The federal tax increase on a pack of 20 cigarettes works out to $3.72, whereas the vape tax equivalent totals $1.12 to $2.24 – making cigarettes in smaller quantities the more expensive option. Only when buying in bulk – a carton of 200 cigarettes and the equivalent number of vape pods – does the vaping tax become more expensive by about $5.

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But retail price differences may avoid tipping the scales in favour of tobacco. An average pack of cigarettes ranges from about $14 to $19, whereas vapes can be purchased for as low as $5 in Canada.

Cunningham said he isn’t worried about Canadians lighting up because Canada has higher rates of tobacco taxes than the United States.

“We’re far from … where those two product categories are equal in terms of retail price,” he said. “We do need to increase e-cigarette taxes. We do need to increase tobacco taxes. We can do both.”

That isn’t enough to calm the fears of Maria Papaioannoy, a member of the group Rights4Vapers, who consulted with Health Canada about a ban on vape liquid flavours.

“If this tax goes through and the flavour ban goes through, four billion cigarettes will be manufactured and put into market in the first year of a flavour ban,” Papaioannoy said.

That four billion figure extrapolates from findings in Friedman and Abouk’s research, which found that for every 0.7-millilitre vape pod not sold due to a flavour-restricting policy in the United States, 12 extra cigarettes were sold.

The Vaping Industry Trade Association estimates that based on Canadian vaping sales, that would amount to four billion extra cigarettes a year if the flavour ban and tax are both implemented.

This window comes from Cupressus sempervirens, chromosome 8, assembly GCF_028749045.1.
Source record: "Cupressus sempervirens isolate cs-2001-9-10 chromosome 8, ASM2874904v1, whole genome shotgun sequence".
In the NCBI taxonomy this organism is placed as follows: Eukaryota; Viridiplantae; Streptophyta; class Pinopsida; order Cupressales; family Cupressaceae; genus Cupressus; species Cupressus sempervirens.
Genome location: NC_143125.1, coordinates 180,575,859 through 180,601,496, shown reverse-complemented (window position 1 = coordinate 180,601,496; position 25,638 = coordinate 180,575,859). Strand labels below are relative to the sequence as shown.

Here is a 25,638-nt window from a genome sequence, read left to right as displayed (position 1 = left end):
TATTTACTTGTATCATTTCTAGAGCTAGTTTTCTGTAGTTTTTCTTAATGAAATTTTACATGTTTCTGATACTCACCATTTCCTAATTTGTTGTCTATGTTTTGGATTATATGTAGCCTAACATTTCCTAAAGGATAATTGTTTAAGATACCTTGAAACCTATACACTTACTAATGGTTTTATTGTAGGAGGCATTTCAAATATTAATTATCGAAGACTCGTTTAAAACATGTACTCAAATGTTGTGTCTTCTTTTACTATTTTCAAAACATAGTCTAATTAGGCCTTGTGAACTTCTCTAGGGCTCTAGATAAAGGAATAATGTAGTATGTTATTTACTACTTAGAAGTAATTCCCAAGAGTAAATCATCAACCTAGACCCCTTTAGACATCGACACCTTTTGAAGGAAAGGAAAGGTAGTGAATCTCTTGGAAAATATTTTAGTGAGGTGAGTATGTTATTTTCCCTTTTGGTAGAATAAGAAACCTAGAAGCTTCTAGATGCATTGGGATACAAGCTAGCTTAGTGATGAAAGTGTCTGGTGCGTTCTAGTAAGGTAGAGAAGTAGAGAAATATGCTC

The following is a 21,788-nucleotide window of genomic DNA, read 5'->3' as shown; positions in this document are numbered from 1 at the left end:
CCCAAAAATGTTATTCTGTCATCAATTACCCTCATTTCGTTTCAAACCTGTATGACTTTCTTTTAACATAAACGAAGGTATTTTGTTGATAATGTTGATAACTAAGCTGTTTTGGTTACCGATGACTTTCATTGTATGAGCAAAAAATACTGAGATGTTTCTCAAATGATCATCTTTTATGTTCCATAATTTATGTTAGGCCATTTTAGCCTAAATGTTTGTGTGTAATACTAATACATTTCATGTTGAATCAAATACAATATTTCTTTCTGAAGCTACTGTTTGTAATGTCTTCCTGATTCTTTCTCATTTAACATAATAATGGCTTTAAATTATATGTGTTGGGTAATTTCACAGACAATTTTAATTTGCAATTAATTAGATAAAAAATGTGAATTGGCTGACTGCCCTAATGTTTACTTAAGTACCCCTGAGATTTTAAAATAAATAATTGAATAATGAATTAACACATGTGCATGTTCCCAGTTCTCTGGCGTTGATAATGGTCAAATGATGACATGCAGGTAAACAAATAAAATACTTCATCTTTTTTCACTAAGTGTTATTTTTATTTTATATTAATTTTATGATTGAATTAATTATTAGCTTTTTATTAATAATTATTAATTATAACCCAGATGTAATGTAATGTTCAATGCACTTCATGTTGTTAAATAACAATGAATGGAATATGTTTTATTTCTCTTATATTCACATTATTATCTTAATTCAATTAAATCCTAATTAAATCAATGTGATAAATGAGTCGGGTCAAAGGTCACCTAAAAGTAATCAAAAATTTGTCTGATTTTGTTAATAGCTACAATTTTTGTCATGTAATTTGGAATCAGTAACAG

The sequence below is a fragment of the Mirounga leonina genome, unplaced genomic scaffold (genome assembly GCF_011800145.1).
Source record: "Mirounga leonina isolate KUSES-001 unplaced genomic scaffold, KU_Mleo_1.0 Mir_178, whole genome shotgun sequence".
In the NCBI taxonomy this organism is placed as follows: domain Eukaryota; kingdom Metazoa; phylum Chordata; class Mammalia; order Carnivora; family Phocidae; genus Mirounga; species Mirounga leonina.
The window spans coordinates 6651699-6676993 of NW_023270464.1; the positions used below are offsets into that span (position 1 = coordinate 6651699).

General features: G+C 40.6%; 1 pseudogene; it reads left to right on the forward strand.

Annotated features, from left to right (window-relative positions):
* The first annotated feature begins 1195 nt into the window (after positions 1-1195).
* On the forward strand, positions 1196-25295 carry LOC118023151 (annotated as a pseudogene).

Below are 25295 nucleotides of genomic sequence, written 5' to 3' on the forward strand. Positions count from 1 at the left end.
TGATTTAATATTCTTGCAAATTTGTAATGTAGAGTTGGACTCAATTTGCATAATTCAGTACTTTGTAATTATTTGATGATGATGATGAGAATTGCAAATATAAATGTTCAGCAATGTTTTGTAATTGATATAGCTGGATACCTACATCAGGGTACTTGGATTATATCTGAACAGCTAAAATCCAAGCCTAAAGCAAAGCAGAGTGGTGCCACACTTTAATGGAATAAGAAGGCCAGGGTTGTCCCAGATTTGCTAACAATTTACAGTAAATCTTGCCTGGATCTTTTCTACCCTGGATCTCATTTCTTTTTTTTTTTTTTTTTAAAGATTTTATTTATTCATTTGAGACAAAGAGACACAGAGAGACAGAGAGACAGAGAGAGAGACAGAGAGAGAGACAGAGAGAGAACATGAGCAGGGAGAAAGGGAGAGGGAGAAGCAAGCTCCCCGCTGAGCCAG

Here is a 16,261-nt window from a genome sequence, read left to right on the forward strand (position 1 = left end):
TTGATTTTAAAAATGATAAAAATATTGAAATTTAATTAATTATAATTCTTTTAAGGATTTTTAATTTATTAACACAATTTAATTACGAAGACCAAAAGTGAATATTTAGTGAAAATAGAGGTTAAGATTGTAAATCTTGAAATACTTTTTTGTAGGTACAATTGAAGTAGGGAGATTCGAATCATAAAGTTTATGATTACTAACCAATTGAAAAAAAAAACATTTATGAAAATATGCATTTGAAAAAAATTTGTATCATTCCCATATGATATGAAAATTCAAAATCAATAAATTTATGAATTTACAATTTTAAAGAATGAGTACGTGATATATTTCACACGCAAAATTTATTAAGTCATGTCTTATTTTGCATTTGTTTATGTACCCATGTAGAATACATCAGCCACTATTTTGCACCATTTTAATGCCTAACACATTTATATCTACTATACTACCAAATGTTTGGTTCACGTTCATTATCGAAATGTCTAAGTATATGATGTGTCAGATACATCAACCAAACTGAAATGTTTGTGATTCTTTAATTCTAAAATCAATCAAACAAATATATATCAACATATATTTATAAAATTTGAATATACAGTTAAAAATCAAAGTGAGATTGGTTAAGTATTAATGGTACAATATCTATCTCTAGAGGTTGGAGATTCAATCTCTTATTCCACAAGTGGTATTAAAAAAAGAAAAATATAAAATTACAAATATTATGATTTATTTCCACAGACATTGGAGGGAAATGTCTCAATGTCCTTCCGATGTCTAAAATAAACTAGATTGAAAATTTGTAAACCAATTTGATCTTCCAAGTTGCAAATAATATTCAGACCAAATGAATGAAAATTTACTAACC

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But Marion Burt from Toronto, a member of Rights4Vapers, says she won’t quit even if the government takes away flavours and makes it more expensive.

“I will not stop vaping because I value my health, even if the government doesn’t,” Burt said. “I will find a black market or I will make my own vape juice, which will be unregulated … in my kitchen sink.”

Click to play video: 'Health Matters: Stopping smoking or vaping'
Health Matters: Stopping smoking or vaping

Burt used to smoke cigarettes, but she said the flavours in vapes helped her quit smoking. She ordered apple- and tobacco-flavoured vape products online about 10 years ago and hasn’t looked back since.

“When it arrived, I opened the apple first and I knew from my first puff that I would never smoke again,” she said. “I tried the tobacco a week or so later and you know what? I threw it out. It was so awful. So then I went to Rice Krispie Treats and berry cream and all sorts of flavours.… I love the variety.”

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The Canadian Tobacco and Nicotine Survey found Canadians aged 15 to 24 reported vaping with a fruit flavour most often and nearly half of all adults aged 25 and older also reported using a fruit flavour the most.

In June 2021, the federal government said it would propose regulations to prohibit flavours from being added to e-cigarettes, except for mint and menthol. However, in 2024, there is still no federal flavour ban.

While vaping is marketed to be less harmful than cigarettes, Aaron says it carries serious health concerns.

“Vaping is associated with some awful diseases,” Aaron said. “And people who start vaping are at risk for continuing to vape nicotine, but also at risk to start smoking cigarettes.”

Because it can take several decades to see symptoms of long-term complications, Aaron says it isn’t known if vaping is safer than smoking. He’s hoping the government will act before it’s too late to reverse course.

“As we discover the chronic, long-term bad health effects of vaping, there will be an urgency for the federal government to intervene even more.”